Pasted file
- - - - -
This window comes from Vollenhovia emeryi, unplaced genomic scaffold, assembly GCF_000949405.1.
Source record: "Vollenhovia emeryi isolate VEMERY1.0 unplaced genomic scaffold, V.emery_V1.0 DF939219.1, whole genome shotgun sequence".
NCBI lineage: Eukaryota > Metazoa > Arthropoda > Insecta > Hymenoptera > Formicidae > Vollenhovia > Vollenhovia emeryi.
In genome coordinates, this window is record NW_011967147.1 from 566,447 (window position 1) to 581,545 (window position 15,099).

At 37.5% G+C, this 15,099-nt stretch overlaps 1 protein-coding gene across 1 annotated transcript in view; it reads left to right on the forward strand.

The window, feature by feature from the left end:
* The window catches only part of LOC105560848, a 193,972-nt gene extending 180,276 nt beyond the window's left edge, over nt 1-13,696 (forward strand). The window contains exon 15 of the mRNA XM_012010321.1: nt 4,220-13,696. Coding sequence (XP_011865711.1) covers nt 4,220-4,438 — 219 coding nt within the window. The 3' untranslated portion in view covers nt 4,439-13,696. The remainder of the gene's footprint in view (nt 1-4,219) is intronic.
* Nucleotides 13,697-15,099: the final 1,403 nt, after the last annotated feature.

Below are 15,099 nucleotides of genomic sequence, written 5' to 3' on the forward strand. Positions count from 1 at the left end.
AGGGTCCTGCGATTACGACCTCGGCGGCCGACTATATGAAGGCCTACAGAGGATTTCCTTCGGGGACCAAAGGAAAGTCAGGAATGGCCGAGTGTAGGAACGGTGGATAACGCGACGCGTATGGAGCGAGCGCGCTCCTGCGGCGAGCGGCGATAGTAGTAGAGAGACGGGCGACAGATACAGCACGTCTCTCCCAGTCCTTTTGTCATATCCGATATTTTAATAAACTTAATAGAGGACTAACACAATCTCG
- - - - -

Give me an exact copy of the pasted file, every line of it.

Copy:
This window comes from Vollenhovia emeryi, unplaced genomic scaffold, assembly GCF_000949405.1.
Source record: "Vollenhovia emeryi isolate VEMERY1.0 unplaced genomic scaffold, V.emery_V1.0 DF939219.1, whole genome shotgun sequence".
NCBI lineage: Eukaryota > Metazoa > Arthropoda > Insecta > Hymenoptera > Formicidae > Vollenhovia > Vollenhovia emeryi.
In genome coordinates, this window is record NW_011967147.1 from 566,447 (window position 1) to 581,545 (window position 15,099).

At 37.5% G+C, this 15,099-nt stretch overlaps 1 protein-coding gene across 1 annotated transcript in view; it reads left to right on the forward strand.

The window, feature by feature from the left end:
* The window catches only part of LOC105560848, a 193,972-nt gene extending 180,276 nt beyond the window's left edge, over nt 1-13,696 (forward strand). The window contains exon 15 of the mRNA XM_012010321.1: nt 4,220-13,696. Coding sequence (XP_011865711.1) covers nt 4,220-4,438 — 219 coding nt within the window. The 3' untranslated portion in view covers nt 4,439-13,696. The remainder of the gene's footprint in view (nt 1-4,219) is intronic.
* Nucleotides 13,697-15,099: the final 1,403 nt, after the last annotated feature.

Below are 15,099 nucleotides of genomic sequence, written 5' to 3' on the forward strand. Positions count from 1 at the left end.
AGGGTCCTGCGATTACGACCTCGGCGGCCGACTATATGAAGGCCTACAGAGGATTTCCTTCGGGGACCAAAGGAAAGTCAGGAATGGCCGAGTGTAGGAACGGTGGATAACGCGACGCGTATGGAGCGAGCGCGCTCCTGCGGCGAGCGGCGATAGTAGTAGAGAGACGGGCGACAGATACAGCACGTCTCTCCCAGTCCTTTTGTCATATCCGATATTTTAATAAACTTAATAGAGGACTAACACAATCTCG